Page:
Usually considered to be a positive omen that good fortune is to be expected within the very near future. Perhaps this is because wherever there is a toad, it is likely to be near fresh water. With water a precious commodity throughout history the appearance of a toad could hardly be otherwise. Therefore to kill one as you might expect was thought to not only affect the water supply, but the rainfall. Some believed that this would mean there would be less rain, whilst in some countries is was thought that this action would lead to flooding.
In England (UK) though the toad has long been associated with the darker forces and even witchcraft, seen as a creature sure to bring misfortune. It was thought during the Middle Ages that all witches had warts. Rubbing a toad over a wart was believed to encourage one force to attack the other and therefore the wart would disappear.
The practice of carrying the heart of toad inside a pocket was once thought to be a common practice amongst burglars. It was thought to do so would bring them good fortune and act as a talisman against being caught. If an owner of horses wanted more control over the mount then it was traditionally once thought in rural parts of England (UK) that by carrying a toad bone that this could be achieved. The method by which the bone was obtained is rather curious; the dead toad was to be pinned on the top of ant hill and then it was down to time. The ants would gradually pull the flesh from the bones. Once this was complete the bones were tossed into a river and the bones were watched to see which bone separated away from the others. This first bone would begin to travel down stream and it was believed that this was the bone that would make the owner a ‘Toadman’ giving him power over horses. Placing the bone in a stable, or in some cases a graveyard, was thought in some areas to be the only way to make sure success would come. It was believed that the Devil would appear on the last night and attempt to take the bone (remembering that toads were seen to be associated with witchcraft). Beating the Devil, and taking something so precious was thought to ensure that good fortune and perhaps even protection would result from this ritual.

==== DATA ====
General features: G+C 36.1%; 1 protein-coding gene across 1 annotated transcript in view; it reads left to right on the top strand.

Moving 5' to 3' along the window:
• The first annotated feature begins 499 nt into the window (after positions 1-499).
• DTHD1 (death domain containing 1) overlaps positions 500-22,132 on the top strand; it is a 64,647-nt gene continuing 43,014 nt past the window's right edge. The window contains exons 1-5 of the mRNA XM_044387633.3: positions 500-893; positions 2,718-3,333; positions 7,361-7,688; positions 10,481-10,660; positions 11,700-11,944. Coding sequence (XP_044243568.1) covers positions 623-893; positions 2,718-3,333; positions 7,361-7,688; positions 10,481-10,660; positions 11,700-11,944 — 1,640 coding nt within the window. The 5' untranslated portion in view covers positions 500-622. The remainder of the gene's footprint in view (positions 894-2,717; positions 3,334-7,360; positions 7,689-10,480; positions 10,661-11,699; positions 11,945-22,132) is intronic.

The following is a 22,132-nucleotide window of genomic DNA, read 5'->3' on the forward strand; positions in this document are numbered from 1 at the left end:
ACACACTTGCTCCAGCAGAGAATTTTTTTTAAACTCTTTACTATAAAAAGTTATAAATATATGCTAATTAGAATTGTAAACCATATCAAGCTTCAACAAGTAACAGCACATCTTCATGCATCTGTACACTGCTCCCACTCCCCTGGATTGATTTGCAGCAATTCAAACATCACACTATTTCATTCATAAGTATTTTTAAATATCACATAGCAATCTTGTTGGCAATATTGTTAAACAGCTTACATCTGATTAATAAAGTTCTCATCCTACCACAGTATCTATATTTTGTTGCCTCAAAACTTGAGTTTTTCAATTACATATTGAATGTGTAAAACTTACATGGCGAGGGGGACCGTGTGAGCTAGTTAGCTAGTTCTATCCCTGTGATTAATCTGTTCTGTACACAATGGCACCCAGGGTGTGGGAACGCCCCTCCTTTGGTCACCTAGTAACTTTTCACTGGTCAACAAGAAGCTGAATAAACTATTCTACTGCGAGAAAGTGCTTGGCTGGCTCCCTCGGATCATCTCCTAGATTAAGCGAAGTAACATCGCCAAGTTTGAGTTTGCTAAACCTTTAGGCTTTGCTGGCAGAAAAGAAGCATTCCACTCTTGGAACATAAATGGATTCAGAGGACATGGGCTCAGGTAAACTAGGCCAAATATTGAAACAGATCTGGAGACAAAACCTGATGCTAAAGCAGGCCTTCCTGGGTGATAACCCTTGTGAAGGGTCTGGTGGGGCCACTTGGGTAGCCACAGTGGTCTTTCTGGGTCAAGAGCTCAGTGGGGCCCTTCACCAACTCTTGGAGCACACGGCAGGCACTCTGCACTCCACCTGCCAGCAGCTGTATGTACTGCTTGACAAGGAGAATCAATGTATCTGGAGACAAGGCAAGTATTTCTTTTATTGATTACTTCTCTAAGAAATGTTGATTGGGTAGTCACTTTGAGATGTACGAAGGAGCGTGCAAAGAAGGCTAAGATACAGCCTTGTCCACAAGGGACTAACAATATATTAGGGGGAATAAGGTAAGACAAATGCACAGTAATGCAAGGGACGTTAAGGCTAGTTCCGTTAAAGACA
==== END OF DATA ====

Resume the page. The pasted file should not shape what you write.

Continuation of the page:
A European rural belief tells that should a toad cross the path of the bride on her way to church, the marriage will be an extremely happy one.